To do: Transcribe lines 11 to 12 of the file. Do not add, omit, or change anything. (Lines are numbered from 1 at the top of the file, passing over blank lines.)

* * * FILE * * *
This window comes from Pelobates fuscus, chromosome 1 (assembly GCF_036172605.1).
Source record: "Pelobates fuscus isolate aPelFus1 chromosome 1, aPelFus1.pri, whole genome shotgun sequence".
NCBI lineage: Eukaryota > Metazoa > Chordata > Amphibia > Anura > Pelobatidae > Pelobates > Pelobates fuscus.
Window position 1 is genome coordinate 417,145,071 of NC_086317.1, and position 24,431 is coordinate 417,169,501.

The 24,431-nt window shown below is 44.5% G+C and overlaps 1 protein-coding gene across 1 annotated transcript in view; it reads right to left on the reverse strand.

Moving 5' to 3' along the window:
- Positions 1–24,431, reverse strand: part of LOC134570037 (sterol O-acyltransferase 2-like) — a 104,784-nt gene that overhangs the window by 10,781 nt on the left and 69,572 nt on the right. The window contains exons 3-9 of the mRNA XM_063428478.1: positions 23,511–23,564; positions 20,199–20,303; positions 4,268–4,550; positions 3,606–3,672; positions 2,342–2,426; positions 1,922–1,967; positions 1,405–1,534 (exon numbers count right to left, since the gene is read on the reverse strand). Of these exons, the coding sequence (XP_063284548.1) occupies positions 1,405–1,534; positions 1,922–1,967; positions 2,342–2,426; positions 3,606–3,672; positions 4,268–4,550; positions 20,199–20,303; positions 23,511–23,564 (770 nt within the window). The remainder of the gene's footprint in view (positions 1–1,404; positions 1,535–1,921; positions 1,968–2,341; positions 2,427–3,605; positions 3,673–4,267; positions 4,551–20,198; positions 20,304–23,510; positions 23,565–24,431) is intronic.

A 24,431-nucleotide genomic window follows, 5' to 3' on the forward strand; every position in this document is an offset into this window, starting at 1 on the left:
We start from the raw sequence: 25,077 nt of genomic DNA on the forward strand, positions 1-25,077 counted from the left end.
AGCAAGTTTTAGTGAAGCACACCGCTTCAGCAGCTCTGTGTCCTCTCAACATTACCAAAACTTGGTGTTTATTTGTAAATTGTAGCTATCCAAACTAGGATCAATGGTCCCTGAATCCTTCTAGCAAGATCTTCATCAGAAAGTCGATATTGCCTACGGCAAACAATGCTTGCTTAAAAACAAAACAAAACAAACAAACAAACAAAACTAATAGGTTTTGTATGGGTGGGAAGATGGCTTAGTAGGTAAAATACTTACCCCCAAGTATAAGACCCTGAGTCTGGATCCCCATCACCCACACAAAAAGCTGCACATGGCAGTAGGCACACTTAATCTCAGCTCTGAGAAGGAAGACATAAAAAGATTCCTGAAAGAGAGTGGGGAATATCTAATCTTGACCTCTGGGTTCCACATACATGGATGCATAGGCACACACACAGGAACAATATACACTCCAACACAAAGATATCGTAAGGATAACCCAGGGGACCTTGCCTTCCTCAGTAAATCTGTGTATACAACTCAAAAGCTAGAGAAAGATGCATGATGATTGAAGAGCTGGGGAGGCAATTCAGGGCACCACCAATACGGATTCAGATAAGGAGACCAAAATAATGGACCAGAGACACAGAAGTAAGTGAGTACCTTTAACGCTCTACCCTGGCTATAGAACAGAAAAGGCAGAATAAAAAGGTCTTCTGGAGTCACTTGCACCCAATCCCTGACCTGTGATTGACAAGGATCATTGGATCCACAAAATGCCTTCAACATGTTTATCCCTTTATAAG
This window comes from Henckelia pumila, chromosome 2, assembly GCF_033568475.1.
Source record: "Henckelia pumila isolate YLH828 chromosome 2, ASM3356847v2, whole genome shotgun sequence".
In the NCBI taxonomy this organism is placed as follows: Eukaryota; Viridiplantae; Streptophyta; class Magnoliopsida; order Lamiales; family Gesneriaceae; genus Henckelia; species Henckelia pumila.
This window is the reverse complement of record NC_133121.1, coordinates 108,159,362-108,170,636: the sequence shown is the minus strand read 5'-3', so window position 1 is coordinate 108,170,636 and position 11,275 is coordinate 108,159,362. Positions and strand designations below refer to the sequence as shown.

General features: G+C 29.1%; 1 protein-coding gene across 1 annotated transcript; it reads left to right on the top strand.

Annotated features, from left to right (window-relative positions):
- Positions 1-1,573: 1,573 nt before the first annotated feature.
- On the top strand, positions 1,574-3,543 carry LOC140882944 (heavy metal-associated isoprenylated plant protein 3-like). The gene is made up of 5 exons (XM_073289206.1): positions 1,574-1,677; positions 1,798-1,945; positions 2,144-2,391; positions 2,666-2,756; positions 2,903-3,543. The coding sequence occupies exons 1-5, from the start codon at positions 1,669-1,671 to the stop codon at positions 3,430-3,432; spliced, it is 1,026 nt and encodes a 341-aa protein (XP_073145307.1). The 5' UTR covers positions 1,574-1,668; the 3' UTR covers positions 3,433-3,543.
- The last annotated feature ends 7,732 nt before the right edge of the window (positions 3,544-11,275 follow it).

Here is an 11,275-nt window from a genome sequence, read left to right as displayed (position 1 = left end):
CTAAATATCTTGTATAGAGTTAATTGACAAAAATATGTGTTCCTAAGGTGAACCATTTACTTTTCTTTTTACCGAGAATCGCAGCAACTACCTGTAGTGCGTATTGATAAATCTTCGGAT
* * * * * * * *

This window comes from Henckelia pumila, chromosome 2, assembly GCF_033568475.1.
Source record: "Henckelia pumila isolate YLH828 chromosome 2, ASM3356847v2, whole genome shotgun sequence".